Think financial advice is too expensive? Think again

Tom Kieldsen


2 min read

Here’s a question for you: if your car broke down, would you let your uncle have a go at fixing it or would you take it to a garage?

Your answer would likely depend on whether your uncle is a mechanic or not. But for most of us, the sensible option would be to go to a specialist.

So why, then, do so many people choose to go to family, rather than a qualified financial adviser, when they need help with money matters?

According to a recent study we carried out, Brits are more likely to go to family, over a trained professional, for financial advice.

A third of people (33%) said they would go to a parent, child or other close family member, compared to just 23% who said they would seek the counsel of a qualified adviser.

Given how complicated pensions, investments and mortgages can be – even for those who know what they are doing – this is more than a little concerning.

Interestingly, the younger you are, the less likely you are to see a financial adviser, our research shows.

Just 4% of 18-24-year-olds said they would go to an adviser for financial advice, while 56% of people in this age bracket said they would tap up their parents for advice about money.

Around one in eight (13%) people aged 25-34-years old say they use a financial adviser, followed by 35-44-year-olds (20%), 45-54-year-olds (27%) and those aged 55 and over (32%).

But why?

Not including those who say they don’t need advice, the two main reasons given by people we surveyed were not having enough money to make it worthwhile (32%) and the feeling that advice is too expensive (21%).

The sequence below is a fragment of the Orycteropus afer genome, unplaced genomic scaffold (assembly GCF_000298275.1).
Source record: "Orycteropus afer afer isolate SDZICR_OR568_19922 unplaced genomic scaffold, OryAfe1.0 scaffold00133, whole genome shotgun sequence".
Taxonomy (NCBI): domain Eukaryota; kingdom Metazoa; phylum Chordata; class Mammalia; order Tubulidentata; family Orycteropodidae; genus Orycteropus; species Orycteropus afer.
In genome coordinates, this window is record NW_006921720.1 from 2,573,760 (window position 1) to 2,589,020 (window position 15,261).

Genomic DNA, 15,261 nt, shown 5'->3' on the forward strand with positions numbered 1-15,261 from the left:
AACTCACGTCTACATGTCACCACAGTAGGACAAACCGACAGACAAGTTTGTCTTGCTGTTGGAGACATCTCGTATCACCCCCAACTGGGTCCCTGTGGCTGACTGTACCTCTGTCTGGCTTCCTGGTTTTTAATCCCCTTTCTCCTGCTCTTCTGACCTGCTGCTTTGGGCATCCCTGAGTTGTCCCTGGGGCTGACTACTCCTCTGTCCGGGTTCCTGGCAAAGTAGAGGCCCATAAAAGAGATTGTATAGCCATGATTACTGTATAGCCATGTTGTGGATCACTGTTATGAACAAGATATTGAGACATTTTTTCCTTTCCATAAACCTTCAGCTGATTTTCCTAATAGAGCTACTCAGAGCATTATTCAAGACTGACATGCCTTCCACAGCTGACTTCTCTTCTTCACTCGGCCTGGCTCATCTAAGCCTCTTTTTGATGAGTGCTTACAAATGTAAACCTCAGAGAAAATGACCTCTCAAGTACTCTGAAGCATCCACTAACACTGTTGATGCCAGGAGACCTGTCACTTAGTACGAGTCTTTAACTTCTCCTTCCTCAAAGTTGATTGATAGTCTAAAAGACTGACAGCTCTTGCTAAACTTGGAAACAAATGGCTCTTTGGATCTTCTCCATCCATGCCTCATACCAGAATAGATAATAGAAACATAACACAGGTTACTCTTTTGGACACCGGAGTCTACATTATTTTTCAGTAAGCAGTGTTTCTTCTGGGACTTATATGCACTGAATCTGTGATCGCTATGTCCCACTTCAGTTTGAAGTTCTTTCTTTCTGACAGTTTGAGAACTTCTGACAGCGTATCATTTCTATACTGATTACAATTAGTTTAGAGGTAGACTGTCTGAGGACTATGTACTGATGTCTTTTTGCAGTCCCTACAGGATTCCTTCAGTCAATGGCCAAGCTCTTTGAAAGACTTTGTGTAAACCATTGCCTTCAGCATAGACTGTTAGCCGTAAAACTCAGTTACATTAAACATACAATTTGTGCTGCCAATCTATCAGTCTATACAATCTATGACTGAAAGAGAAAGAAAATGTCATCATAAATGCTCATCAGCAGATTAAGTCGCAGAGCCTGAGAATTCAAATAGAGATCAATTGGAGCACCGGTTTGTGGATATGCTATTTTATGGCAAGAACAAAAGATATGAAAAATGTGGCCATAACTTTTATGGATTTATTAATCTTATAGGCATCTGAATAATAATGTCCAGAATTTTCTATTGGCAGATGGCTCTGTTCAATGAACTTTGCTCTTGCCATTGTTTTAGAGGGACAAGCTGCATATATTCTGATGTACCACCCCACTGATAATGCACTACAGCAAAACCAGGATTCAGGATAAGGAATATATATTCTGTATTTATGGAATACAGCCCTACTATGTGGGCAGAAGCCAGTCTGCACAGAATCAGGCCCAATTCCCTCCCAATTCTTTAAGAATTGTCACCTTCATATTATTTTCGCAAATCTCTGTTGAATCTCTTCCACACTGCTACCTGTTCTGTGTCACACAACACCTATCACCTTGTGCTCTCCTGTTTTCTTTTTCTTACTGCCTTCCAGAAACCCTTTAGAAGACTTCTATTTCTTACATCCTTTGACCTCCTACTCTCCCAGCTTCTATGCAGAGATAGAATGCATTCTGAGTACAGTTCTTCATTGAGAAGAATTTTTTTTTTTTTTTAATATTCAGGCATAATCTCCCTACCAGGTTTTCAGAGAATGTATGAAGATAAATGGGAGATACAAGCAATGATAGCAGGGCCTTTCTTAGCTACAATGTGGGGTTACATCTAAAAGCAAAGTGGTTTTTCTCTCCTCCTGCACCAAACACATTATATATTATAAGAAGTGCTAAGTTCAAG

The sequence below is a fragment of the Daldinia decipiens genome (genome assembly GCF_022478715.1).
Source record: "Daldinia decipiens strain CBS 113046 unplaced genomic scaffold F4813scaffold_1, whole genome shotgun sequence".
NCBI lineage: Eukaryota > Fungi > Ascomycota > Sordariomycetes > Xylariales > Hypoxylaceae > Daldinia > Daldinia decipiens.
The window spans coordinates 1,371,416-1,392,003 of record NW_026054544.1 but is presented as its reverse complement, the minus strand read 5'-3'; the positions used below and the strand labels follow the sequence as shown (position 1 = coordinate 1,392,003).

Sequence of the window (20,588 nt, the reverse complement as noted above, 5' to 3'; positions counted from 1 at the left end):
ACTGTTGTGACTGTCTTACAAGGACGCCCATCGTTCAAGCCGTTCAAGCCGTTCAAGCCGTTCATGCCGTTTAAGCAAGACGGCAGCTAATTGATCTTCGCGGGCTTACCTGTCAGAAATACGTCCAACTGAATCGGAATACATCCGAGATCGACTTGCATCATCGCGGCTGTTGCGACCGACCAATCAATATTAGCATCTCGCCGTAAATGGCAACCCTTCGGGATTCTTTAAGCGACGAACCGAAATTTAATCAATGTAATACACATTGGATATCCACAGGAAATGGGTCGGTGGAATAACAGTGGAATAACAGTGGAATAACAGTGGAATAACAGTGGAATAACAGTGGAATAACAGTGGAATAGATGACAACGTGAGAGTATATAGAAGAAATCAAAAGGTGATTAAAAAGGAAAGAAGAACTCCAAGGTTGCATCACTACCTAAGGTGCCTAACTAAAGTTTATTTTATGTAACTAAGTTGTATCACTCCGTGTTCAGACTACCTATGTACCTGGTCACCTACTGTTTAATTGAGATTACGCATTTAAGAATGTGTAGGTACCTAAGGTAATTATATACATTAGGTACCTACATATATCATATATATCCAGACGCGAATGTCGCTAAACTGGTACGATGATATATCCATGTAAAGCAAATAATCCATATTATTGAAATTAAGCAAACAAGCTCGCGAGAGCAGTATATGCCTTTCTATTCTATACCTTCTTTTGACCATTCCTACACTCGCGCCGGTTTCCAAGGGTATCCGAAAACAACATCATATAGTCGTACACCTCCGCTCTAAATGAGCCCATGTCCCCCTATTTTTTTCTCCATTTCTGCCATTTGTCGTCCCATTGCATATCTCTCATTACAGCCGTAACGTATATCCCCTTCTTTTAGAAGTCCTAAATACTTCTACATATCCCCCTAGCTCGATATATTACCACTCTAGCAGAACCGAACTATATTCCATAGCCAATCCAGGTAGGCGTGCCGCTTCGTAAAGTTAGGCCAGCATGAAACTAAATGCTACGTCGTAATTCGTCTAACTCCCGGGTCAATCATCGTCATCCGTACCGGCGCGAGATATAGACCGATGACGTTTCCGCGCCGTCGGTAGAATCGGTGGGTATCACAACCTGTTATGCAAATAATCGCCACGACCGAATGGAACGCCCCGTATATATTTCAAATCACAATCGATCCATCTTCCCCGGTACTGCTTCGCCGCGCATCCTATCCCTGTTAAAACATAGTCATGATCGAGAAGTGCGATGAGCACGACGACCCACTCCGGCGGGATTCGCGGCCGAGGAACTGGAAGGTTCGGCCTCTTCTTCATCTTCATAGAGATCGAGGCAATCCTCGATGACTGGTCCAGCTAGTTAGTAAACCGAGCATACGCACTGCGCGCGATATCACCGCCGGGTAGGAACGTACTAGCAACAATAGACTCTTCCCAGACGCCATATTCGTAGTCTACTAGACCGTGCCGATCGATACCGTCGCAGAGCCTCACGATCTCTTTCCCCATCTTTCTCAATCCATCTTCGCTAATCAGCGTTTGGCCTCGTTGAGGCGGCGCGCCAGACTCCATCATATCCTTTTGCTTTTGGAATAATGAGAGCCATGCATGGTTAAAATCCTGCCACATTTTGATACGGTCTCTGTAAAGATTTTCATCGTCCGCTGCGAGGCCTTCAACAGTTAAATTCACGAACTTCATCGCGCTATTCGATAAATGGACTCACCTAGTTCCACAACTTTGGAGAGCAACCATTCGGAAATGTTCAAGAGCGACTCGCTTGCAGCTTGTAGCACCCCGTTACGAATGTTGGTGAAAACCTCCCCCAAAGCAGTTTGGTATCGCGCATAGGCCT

This is telling and goes to show how difficult it is for people with smaller sums and incomes to get good financial advice.

These days many financial advisers refuse to take on clients unless they have large sums to invest, or have built up a big pension pot, while others charge huge sums that are unaffordable for most people.

An investigation by consumer champion Which? last year found advisers charge an average of nearly £3,000 to consolidate multiple pensions worth £150,000 into one.

Therefore, it’s not surprising so many people – particularly those who are young or are on lower salaries – choose instead to approach family members for financial advice.

But thankfully, there are new options emerging. Nutmeg, for example, launched a personalised advice service aimed exactly at these people.

For just £350, we’re offering our customers a one-on-one review with a trained adviser who will come up with a tailored advice plan.

That’s a fraction of what a traditional adviser would charge for the same service. And while we are assessing the same financial needs as a financial adviser, we are using technology to do it at a time, and in a way, that suits your busy lifestyle.

For too long huge sections of society have been denied the advice they need. Thankfully, that is no longer the case.

Risk warning

Remember, with investment your capital is at risk. The value of your portfolio could go down as well as up and you may get back less than you invest.

Source

All figures, unless otherwise stated, are from YouGov Plc. Total sample size was 2,072 adults. Fieldwork was undertaken between 11th and 12th February 2019. The survey was carried out online. The figures have been weighted and are representative of all GB adults (18+).

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Tom Kieldsen

Tom is a financial adviser at Nutmeg. He joined in April 2018, following more than 11 years with a leading private bank. Outside of work, he enjoys exploring his local countryside and cooking – preferably BBQ.


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